Early Lethality, Functional NF-κB Activation, and Increased Sensitivity to TNF-Induced Cell Death in TRAF2-Deficient Mice
ABSTRACT TRAF2 is an intracellular signal-transducing protein recruited to the TNFR1 and TNFR2 receptors following TNF stimulation. To investigate the physiological role of TRAF2, we generated TRAF2-deficient mice. traf2-/- mice appeared normal at birth but became progressively runted and died prematurely. Atrophy of the thymus and spleen and depletion of B cell precursors also were observed. Thymocytes and other hematopoietic progenitors were highly sensitive to TNF-induced cell death and serum TNF levels were elevated in these TRAF2-deficient animals. Examination of traf2-/- cells revealed a severe reduction in TNF-mediated JNK/SAPK activation but a mild effect on NF-kappaB activation. These results suggest that TRAF2-independent pathways of NF-kappaB activation exist and that TRAF2 is required for an NF-kappaB-independent signal that protects against TNF-induced apoptosis.
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ABSTRACT: Signal transduction from toll-like receptors (TLRs) is important for innate immunity against infections, but deregulated TLR signalling contributes to inflammatory disorders. Here we show that myeloid cell-specific ablation of TRAF2 greatly promotes TLR-stimulated proinflammatory cytokine expression in macrophages and exacerbates colitis in an animal model of inflammatory bowel disease. TRAF2 deficiency does not enhance upstream signalling events, but it causes accumulation of two transcription factors, c-Rel and IRF5, known to mediate proinflammatory cytokine induction. Interestingly, TRAF2 controls the fate of c-Rel and IRF5 via a proteasome-dependent mechanism that also requires TRAF3 and the E3 ubiquitin ligase cIAP. We further show that TRAF2 also regulates inflammatory cytokine production in tumour-associated macrophages and facilitates tumour growth. These findings demonstrate an unexpected anti-inflammatory function of TRAF2 and suggest a proteasome-dependent mechanism that limits the proinflammatory TLR signalling.Nature Communications 01/2015; 6:5930. DOI:10.1038/ncomms6930 · 10.74 Impact Factor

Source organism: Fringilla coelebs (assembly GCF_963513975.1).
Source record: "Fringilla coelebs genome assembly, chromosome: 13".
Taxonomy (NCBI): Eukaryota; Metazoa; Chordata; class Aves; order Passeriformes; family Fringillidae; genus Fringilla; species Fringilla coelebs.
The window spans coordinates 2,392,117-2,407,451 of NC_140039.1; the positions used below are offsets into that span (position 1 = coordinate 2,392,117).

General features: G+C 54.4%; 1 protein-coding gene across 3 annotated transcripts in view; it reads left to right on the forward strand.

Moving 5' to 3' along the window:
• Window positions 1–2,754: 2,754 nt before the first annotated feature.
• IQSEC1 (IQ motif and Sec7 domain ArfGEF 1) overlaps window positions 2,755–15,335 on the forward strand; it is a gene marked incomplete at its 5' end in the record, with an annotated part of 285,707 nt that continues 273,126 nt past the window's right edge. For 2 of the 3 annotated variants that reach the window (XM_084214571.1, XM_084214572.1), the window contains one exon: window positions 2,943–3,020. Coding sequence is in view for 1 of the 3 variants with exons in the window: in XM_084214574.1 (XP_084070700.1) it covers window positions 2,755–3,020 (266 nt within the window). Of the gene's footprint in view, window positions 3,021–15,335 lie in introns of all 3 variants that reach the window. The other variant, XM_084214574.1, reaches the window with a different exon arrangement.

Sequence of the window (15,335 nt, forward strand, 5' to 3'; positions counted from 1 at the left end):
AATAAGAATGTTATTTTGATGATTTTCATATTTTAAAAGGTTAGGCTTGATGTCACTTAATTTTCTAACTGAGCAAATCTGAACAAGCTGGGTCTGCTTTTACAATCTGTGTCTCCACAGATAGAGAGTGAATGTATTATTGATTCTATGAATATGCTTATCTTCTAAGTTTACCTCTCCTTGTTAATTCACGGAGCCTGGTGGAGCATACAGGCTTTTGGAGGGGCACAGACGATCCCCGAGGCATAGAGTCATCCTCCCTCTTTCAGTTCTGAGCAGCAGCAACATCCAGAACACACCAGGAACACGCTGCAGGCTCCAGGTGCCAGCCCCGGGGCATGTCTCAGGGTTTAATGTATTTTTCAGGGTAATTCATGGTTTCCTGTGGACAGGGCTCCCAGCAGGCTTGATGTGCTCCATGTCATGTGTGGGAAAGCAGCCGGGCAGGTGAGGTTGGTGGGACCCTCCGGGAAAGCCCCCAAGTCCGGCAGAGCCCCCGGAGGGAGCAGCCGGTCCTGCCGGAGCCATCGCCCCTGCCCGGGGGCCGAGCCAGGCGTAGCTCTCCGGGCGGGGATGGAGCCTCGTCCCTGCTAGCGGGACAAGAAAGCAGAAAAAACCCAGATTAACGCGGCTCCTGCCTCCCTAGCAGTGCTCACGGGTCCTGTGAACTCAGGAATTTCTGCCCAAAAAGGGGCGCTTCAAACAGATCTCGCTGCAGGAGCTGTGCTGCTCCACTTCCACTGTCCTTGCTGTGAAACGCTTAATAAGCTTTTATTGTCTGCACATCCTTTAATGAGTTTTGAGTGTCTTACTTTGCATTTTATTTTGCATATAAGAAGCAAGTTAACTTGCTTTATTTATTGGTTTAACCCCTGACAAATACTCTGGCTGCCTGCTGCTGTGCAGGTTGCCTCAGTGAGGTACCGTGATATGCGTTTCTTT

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ABSTRACT: The ability to differentiate genetically modified mouse embryonic stem (ES) cells into functional macrophages provides a potentially attractive resource to study host-pathogen interactions without the need for animal experimentation. This is particularly useful in instances where the gene of interest is essential and a knockout mouse is not available. Here we differentiated mouse ES cells into macrophages in vitro and showed, through a combination of flow cytometry, microscopic imaging, and RNA-Seq, that ES cell-derived macrophages responded to S. Typhimurium, in a comparable manner to mouse bone marrow derived macrophages. We constructed a homozygous mutant mouse ES cell line in the Traf2 gene that is known to play a role in tumour necrosis factor-α signalling but has not been studied for its role in infections or response to Toll-like receptor agonists. Interestingly, traf2-deficient macrophages produced reduced levels of inflammatory cytokines in response to lipopolysaccharide (LPS) or flagellin stimulation and exhibited increased susceptibility to S. Typhimurium infection.Scientific Reports 03/2015; 5:8908. DOI:10.1038/srep08908 · 5.08 Impact Factor
Journal of Biological Chemistry 01/2000; 275(16):12102-12107. DOI:10.1074/jbc.275.16.12102 · 4.60 Impact Factor